Kids

Jan
29
2014
by: Greg | Filed under Dad's Clues, Kids, Parenting

be A man

Act like a man!

What does that even mean?

Especially today.

 

It means A LOT.

Especially since I have two daughters.

 

It definitely doesn’t mean what I thought it meant when I was making that mysterious transformation, into becoming a man. That’s certainly because most old fashioned attitudes teach our young men to stifle who they truly are and make life changing decisions for often absurd reasons and superficial rewards. That sounds like the opposite of manly to me.

 

I saw the poignant but powerful documentary from The Representation Project on goodmenproject.com. Hopefully it will aid young boys in their transformative years. To teach them what  ”Act Like A Man” should mean.

And especially what it NEEDS to mean..for all of us

Dec
11
2013
by: Greg | Filed under Dad's Clues, Kids, Parenting

Esnow1Like everyone these days, not only does this Dad’s plate overfloweth but I haven’t caught a glimpse of the plate in weeks! So when my girls had a snow day yesterday, the old man in me grumbled something about pushing much of my to do list to yet another day.

 

Though my 10 year old couldn’t hold back from getting into her winter gear, she quickly learned that her older sister didn’t share that sentiment.

Needless to say, she was not happy with that..at all.

Esnow2

I’m not sure if my youngest thought the duo’s sleigh riding reign was officially over, but she was certain that she had reached “THE WORST day of her life”.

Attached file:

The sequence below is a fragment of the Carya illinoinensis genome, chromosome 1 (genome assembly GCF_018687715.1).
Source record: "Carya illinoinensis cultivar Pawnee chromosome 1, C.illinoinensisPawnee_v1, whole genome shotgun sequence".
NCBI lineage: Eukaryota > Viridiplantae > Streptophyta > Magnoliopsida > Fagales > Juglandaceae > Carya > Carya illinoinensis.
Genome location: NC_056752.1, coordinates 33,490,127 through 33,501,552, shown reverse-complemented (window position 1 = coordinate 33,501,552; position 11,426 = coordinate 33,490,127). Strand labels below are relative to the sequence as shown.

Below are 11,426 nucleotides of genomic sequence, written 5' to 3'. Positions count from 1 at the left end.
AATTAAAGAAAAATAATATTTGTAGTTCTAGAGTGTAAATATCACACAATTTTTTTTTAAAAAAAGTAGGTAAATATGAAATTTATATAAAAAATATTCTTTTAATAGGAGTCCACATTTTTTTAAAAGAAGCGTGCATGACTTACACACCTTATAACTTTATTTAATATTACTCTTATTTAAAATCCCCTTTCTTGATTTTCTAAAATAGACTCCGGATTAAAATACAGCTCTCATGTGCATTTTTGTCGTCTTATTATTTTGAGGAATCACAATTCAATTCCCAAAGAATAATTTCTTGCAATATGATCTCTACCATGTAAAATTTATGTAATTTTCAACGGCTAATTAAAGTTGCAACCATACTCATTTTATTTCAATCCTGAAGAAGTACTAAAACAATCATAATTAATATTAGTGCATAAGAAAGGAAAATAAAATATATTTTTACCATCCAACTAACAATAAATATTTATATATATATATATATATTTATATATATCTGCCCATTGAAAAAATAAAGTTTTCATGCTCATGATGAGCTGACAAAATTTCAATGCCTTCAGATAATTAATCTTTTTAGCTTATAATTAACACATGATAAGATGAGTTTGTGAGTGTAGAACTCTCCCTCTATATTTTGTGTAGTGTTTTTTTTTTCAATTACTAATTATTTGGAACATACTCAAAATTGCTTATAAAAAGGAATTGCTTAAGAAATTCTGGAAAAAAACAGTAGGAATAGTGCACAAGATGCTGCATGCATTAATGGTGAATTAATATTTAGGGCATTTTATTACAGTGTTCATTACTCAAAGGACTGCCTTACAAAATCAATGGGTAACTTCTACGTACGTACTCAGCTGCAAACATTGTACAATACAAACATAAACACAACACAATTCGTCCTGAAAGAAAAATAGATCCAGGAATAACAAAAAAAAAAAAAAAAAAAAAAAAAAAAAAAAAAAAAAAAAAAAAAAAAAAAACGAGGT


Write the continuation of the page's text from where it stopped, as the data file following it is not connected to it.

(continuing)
Esnow3

Far be it from me to allow her to believe such, so on went my ski pants and out the door we flew. Today, my to do list is just as long as it was last week, but I’ve got a ten year old that went to sleep with a big smile on her face.

Calvin & Hobbes illustration by Bill Watterson

 

Aug
01
2013
by: Angela Santomero | Filed under Good Use of Media, Kids, My Projects
Wishenpoof
Amazon Studios made the announcement yesterday that they greenlit our preschool series Wishenpoof!, along with four other kids’ show pilots.
Amazon Studios
I have to tell you that this little story has been inside my head since I was a little girl. I loved any well written, ‘magical’ book series and always wondered what it would be like if you were able to make the unimaginable happen!

 

I’ve always wanted to write for a strong female lead character who is smart, funny, caring and PROUD to be a bit girly.

 

photo: Sex & the CityDo you ever notice that “tutus” and “brains” rarely go together?

When I first saw Carrie Bradshaw working it in a tutu and writing her column, I thought – see!  There it is!  A strong, smart girly girl…

So thanks to Amazon Studios, Wishenpoof’s Bianca is our gal.

Yes, the show involves much problem solving, empathy and techniques which aid in effective decision making, but Bianca’s also adorable, fun and funny, loves adventure and well..can make anyone’s WISHES come true.

How fun am I having making this one???  SO MUCH FUN!!

More info to come!

 

related press links on yesterday’s Wishenpoof! announcement:
Hollywood Reporter
Angela's Clues
LA Times
Jul
24
2013